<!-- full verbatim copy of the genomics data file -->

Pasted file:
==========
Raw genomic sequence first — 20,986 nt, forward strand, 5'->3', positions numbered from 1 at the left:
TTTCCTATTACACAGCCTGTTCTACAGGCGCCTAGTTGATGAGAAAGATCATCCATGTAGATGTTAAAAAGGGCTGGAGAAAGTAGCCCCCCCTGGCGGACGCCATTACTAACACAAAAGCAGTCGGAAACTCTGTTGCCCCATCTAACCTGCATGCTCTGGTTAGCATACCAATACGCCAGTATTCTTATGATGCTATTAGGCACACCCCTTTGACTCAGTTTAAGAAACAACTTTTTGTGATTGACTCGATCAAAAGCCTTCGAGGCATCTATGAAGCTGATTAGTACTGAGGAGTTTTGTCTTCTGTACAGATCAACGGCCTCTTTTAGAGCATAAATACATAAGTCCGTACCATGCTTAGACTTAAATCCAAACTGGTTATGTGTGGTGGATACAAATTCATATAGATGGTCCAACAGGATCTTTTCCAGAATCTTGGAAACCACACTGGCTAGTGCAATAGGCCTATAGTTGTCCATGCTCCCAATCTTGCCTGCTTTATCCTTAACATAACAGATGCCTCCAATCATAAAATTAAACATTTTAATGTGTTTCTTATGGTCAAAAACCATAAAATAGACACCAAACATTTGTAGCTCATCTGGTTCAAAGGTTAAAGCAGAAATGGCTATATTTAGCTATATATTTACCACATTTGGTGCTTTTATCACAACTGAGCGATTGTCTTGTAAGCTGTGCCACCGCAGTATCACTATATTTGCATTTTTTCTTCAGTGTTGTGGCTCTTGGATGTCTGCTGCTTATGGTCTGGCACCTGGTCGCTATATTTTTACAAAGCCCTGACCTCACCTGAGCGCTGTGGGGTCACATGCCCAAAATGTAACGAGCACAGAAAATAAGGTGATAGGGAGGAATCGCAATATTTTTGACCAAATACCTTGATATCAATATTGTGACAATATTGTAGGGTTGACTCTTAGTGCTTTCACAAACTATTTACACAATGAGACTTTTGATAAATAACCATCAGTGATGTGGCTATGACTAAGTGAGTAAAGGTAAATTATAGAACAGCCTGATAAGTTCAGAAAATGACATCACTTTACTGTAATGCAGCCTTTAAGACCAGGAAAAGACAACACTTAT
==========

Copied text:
Raw genomic sequence first — 20,986 nt, forward strand, 5'->3', positions numbered from 1 at the left:
TTTCCTATTACACAGCCTGTTCTACAGGCGCCTAGTTGATGAGAAAGATCATCCATGTAGATGTTAAAAAGGGCTGGAGAAAGTAGCCCCCCCTGGCGGACGCCATTACTAACACAAAAGCAGTCGGAAACTCTGTTGCCCCATCTAACCTGCATGCTCTGGTTAGCATACCAATACGCCAGTATTCTTATGATGCTATTAGGCACACCCCTTTGACTCAGTTTAAGAAACAACTTTTTGTGATTGACTCGATCAAAAGCCTTCGAGGCATCTATGAAGCTGATTAGTACTGAGGAGTTTTGTCTTCTGTACAGATCAACGGCCTCTTTTAGAGCATAAATACATAAGTCCGTACCATGCTTAGACTTAAATCCAAACTGGTTATGTGTGGTGGATACAAATTCATATAGATGGTCCAACAGGATCTTTTCCAGAATCTTGGAAACCACACTGGCTAGTGCAATAGGCCTATAGTTGTCCATGCTCCCAATCTTGCCTGCTTTATCCTTAACATAACAGATGCCTCCAATCATAAAATTAAACATTTTAATGTGTTTCTTATGGTCAAAAACCATAAAATAGACACCAAACATTTGTAGCTCATCTGGTTCAAAGGTTAAAGCAGAAATGGCTATATTTAGCTATATATTTACCACATTTGGTGCTTTTATCACAACTGAGCGATTGTCTTGTAAGCTGTGCCACCGCAGTATCACTATATTTGCATTTTTTCTTCAGTGTTGTGGCTCTTGGATGTCTGCTGCTTATGGTCTGGCACCTGGTCGCTATATTTTTACAAAGCCCTGACCTCACCTGAGCGCTGTGGGGTCACATGCCCAAAATGTAACGAGCACAGAAAATAAGGTGATAGGGAGGAATCGCAATATTTTTGACCAAATACCTTGATATCAATATTGTGACAATATTGTAGGGTTGACTCTTAGTGCTTTCACAAACTATTTACACAATGAGACTTTTGATAAATAACCATCAGTGATGTGGCTATGACTAAGTGAGTAAAGGTAAATTATAGAACAGCCTGATAAGTTCAGAAAATGACATCACTTTACTGTAATGCAGCCTTTAAGACCAGGAAAAGACAACACTTAT